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Ogden v. Conagra Foods, Inc.

Court of Appeals of Missouri, Southern District, Second Division

March 14, 2017

DONALD OGDEN, deceased, RONDA OGDEN, Respondent,
v.
CONAGRA FOODS, INC., Appellant.

         APPEAL FROM THE LABOR AND INDUSTRIAL RELATIONS COMMISSION

          OPINION

          DANIEL E. SCOTT, J.

         If an open workers' compensation case already pends, must a Form 21 Claim for Compensation also be on file within the so-called Schoemehl window (January 9, 2007 - June 26, 2008) to preserve Schoemehl rights?[1] We conclude the answer is "no" and affirm Ronda Ogden's award.

         Background Timeline

         In 2001, Donald Ogden rolled a Conagra truck and sustained skull and spine fractures, brain trauma, and other serious injuries. Conagra promptly filed a Report of Injury and commenced to pay weekly disability benefits and medical expenses that would total some $2.4 million through Mr. Ogden's death in 2014.

         On January 9, 2007, our supreme court, construing statutes dating to the time of Mr. Ogden's injury, ruled that permanent total disability (PTD) benefits survived to dependents if the injured employee died of a cause unrelated to the work injury. Schoemehl, 217 S.W.3d at 901-03.

         Effective June 26, 2008, our legislature abrogated Schoemehl by statutory amendment (H.B. 1883), effectively framing the "Schoemehl window" because both Schoemehl and H.B. 1883 operated prospectively, albeit in different respects.[2]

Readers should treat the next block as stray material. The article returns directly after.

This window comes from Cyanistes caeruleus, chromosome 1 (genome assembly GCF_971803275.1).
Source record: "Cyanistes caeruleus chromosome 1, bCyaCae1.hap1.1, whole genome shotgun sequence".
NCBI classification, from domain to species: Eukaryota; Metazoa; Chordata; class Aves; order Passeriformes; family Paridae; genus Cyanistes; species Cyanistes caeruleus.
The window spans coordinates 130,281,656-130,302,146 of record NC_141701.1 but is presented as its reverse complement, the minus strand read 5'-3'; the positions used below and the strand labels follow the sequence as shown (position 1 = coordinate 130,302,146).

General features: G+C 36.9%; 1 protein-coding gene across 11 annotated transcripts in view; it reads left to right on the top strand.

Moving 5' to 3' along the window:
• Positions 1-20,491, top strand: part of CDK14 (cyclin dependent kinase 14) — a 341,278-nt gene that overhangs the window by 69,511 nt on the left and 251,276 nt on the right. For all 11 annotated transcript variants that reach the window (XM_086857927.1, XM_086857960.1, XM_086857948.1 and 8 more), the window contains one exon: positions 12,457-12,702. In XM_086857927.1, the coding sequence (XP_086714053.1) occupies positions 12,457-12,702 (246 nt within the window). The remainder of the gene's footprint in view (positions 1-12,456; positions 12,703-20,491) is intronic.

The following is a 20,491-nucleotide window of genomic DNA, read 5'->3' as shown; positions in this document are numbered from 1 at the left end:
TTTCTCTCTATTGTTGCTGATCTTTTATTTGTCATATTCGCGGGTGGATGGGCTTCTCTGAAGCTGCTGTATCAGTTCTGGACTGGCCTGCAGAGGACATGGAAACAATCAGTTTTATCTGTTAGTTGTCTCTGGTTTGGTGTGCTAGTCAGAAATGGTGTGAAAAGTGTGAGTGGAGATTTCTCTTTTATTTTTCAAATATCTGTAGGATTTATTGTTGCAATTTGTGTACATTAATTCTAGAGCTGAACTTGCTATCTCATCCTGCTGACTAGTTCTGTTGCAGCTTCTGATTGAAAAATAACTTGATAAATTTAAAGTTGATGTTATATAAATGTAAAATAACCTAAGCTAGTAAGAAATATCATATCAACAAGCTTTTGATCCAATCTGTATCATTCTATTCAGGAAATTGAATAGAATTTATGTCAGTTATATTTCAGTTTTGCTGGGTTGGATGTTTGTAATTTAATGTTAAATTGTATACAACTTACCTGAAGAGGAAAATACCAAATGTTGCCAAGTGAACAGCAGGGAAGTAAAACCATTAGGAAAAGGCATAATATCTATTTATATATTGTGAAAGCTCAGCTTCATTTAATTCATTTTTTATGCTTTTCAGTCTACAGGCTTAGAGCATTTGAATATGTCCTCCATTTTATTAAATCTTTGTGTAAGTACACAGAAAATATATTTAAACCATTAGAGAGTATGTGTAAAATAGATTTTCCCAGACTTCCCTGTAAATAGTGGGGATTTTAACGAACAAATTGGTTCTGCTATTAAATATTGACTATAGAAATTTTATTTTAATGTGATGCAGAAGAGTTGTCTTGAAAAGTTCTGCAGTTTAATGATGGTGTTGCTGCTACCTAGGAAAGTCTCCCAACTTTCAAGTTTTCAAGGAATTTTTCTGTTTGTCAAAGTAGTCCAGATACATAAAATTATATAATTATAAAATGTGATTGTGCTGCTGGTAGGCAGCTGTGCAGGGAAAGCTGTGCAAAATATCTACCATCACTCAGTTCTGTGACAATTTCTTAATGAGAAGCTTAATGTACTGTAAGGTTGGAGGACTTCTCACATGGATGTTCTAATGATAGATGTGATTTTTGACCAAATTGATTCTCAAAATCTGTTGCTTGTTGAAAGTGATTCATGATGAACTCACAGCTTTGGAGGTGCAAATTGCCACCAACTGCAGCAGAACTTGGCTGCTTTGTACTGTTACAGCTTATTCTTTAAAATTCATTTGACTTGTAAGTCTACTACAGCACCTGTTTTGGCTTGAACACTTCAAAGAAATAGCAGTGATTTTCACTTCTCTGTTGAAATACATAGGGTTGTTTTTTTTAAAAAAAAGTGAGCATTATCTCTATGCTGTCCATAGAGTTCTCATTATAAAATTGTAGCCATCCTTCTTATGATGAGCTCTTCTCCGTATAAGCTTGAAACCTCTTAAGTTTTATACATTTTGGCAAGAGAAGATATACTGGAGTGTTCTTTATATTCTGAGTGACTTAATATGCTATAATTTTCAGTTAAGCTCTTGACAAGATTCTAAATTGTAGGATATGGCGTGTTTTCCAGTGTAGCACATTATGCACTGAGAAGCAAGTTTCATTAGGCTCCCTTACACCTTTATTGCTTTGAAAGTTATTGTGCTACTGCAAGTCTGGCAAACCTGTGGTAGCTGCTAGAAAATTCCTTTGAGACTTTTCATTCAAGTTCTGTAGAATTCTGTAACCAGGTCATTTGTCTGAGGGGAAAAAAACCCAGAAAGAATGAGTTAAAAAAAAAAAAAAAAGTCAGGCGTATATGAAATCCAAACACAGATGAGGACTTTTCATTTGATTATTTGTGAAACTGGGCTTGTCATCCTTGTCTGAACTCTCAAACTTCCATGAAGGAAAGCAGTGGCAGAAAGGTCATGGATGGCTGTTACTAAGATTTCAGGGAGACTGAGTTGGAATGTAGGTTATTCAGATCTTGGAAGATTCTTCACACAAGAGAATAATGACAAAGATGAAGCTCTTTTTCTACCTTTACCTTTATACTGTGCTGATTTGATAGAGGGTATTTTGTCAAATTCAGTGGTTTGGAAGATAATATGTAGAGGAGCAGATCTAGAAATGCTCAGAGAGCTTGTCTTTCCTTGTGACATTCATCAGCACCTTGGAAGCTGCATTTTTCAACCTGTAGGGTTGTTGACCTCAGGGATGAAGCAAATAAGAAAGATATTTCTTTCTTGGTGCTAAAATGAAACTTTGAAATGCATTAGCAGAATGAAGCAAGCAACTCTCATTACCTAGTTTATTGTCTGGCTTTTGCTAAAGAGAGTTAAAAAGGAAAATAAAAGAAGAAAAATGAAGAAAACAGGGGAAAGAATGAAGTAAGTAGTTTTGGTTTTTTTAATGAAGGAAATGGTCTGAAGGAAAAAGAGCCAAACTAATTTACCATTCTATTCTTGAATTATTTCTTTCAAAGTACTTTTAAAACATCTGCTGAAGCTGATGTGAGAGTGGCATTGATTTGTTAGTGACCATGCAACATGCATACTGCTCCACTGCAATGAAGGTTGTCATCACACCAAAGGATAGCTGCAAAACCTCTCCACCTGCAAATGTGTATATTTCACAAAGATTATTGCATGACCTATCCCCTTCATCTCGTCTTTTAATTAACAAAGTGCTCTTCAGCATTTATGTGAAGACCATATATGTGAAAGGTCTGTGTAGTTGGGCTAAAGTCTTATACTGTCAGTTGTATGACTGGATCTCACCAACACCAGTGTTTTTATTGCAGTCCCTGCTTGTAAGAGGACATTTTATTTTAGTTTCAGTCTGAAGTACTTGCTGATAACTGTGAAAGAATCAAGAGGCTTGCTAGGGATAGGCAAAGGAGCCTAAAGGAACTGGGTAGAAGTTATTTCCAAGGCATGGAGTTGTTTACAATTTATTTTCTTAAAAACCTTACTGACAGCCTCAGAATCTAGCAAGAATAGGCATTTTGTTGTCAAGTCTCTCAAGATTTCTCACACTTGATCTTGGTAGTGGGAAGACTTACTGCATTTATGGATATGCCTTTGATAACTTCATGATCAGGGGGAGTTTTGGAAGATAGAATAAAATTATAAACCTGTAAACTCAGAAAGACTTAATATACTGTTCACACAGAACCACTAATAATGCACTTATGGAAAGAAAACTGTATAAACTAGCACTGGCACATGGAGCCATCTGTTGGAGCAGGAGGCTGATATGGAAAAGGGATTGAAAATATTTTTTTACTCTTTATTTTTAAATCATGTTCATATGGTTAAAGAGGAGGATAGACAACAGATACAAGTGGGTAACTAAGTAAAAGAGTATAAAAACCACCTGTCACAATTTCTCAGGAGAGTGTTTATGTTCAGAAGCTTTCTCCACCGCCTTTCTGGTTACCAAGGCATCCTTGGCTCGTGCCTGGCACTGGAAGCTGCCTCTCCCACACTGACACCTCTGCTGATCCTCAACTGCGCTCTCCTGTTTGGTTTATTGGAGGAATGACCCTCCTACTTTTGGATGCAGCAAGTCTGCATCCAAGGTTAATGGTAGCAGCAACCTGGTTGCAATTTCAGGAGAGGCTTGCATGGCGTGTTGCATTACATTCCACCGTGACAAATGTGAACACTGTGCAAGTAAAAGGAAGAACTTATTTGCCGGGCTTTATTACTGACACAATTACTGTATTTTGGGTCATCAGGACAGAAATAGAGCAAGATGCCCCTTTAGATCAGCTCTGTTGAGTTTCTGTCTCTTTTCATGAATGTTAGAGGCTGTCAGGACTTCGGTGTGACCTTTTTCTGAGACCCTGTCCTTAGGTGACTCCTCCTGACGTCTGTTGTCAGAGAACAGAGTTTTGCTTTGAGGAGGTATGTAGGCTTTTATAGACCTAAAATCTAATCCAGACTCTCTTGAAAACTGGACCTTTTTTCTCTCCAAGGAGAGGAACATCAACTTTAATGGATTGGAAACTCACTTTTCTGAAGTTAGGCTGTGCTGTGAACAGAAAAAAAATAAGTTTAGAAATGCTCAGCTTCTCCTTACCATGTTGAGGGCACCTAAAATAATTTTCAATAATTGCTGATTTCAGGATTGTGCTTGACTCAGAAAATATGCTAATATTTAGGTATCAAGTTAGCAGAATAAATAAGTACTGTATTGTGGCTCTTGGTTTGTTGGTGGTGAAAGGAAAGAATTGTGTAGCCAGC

In 2009, counsel filed a Form 21 Claim for Compensation that included Mrs. Ogden's "claim under [Schoehmehl] for benefits as a dependent in the event of the death of her husband." By agreement of the parties, no action was taken because Conagra was paying Mr. Ogden's benefits voluntarily and the Schoemehl claim was not ripe for adjudication during his lifetime.[3]

         In 2014, Mr. Ogden died from causes unrelated to his work injury. At a later hearing on Mrs. Ogden's claim, Conagra's counsel succinctly described the only disputed issue (our emphasis):

Gervich says a couple of times if the case was pending between this window, the Schoemehl window, January 9, 2007, to June 26, 2008, that's the date Schoemehl was decided until the date the court - the legislature abrogated it. So they say Schoemehl applies to cases pending between that time frame. And so then the question is from Gervich as well is, What does that mean, that your case was pending or that your claim was pending?

         Conagra urged that a filed Form 21 must pend within the Schoemehl window, so the Ogdens' 2009 filing came too late. Deducing from Gervich and other cases that the date of injury controlled instead, the Industrial Commission rejected Conagra's theory and awarded Schoemehl benefits to Mrs. Ogden:

[B]ecause our Supreme Court in Gervich strongly suggested that the date of injury, rather than some other triggering event, is the pivotal consideration when determining whether Schoemehl applies, we are persuaded that an employee's dependents may recover under Schoemehl where the injury giving rise to the claim for permanent total disability benefits occurs before June 26, 2008, regardless of whether a formal claim for compensation is filed before that date.

         Conagra now appeals to this court, ...


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